The nucleotide composition of metazoan mt genomes usually demonstrate an obvious strand bias (Hassanin et al. 2005; Hassanin 2006) that can be described as AT and GC skews (Perna and Kocher 1995). The PCGs skew statistics of C. cicatricosa showed a great TA skew and nearly equal G and C on the N strand, whereas a great GC skew on the J strand. The nucleotide composition of tRNAs on the J strand were GC and TA skews, evidently exceeding values on the N strand (Table 4). AT and GC skews of C. cicatricosa mt genome differ from the strand biases of metazoan mtDNA (generally positive AT skew and negative GC skew for the J strand, contrary to the N strand for most metazons).

Noncoding regions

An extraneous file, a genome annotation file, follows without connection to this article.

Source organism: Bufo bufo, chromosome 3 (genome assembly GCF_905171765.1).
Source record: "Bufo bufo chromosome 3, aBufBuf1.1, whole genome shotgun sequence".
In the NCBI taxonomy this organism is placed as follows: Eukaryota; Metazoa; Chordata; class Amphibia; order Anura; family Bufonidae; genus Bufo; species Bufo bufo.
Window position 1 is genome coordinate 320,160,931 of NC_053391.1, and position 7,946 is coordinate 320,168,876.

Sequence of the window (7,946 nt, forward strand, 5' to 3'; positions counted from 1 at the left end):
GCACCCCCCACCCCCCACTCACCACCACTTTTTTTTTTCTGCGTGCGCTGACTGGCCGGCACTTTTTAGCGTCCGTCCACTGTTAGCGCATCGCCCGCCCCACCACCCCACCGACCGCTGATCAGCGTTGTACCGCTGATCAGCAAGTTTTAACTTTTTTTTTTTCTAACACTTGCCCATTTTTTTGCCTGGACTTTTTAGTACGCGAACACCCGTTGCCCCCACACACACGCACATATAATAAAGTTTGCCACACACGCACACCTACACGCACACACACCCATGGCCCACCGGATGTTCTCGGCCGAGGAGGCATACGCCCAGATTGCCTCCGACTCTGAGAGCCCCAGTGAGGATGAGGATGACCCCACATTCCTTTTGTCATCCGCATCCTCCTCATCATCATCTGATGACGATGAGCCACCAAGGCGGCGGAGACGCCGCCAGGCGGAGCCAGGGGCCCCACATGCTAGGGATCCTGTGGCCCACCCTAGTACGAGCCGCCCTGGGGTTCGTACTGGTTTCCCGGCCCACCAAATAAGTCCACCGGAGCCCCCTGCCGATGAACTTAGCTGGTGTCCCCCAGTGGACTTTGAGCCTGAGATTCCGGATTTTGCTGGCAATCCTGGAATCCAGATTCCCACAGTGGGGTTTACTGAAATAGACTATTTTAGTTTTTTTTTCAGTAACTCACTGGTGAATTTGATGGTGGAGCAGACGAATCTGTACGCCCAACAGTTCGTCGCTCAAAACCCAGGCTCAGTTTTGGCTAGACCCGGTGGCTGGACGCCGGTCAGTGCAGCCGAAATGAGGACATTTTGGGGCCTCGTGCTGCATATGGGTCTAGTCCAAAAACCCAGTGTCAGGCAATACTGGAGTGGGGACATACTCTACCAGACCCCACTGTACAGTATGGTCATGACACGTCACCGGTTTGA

The noncoding regions of C. cicatricosa mt genome contained some short intergenic spacers. These short sequences possibly acted as splicing recognition sites during the process of transcription (He et al. 2005). In the sequenced complete mt genome of the order Stylommatophora, the short intergenic spacers range from 1 bp to 65 bp (Hatzoglou et al. 1995; Terrett et al. 1995; Yamazaki et al. 1997; White et al. 2011; Groenenberg et al. 2012; Gaitán-Espitia et al. 2013; Deng et al. 2014) except Achatina fulica with 551 bp long noncoding region (He et al. 2014). However, the longest noncoding region was only 29 bp in C. cicatricosa. The shorter lengths of noncoding regions indicated that the mt genome of stylommatophorans are quit compact.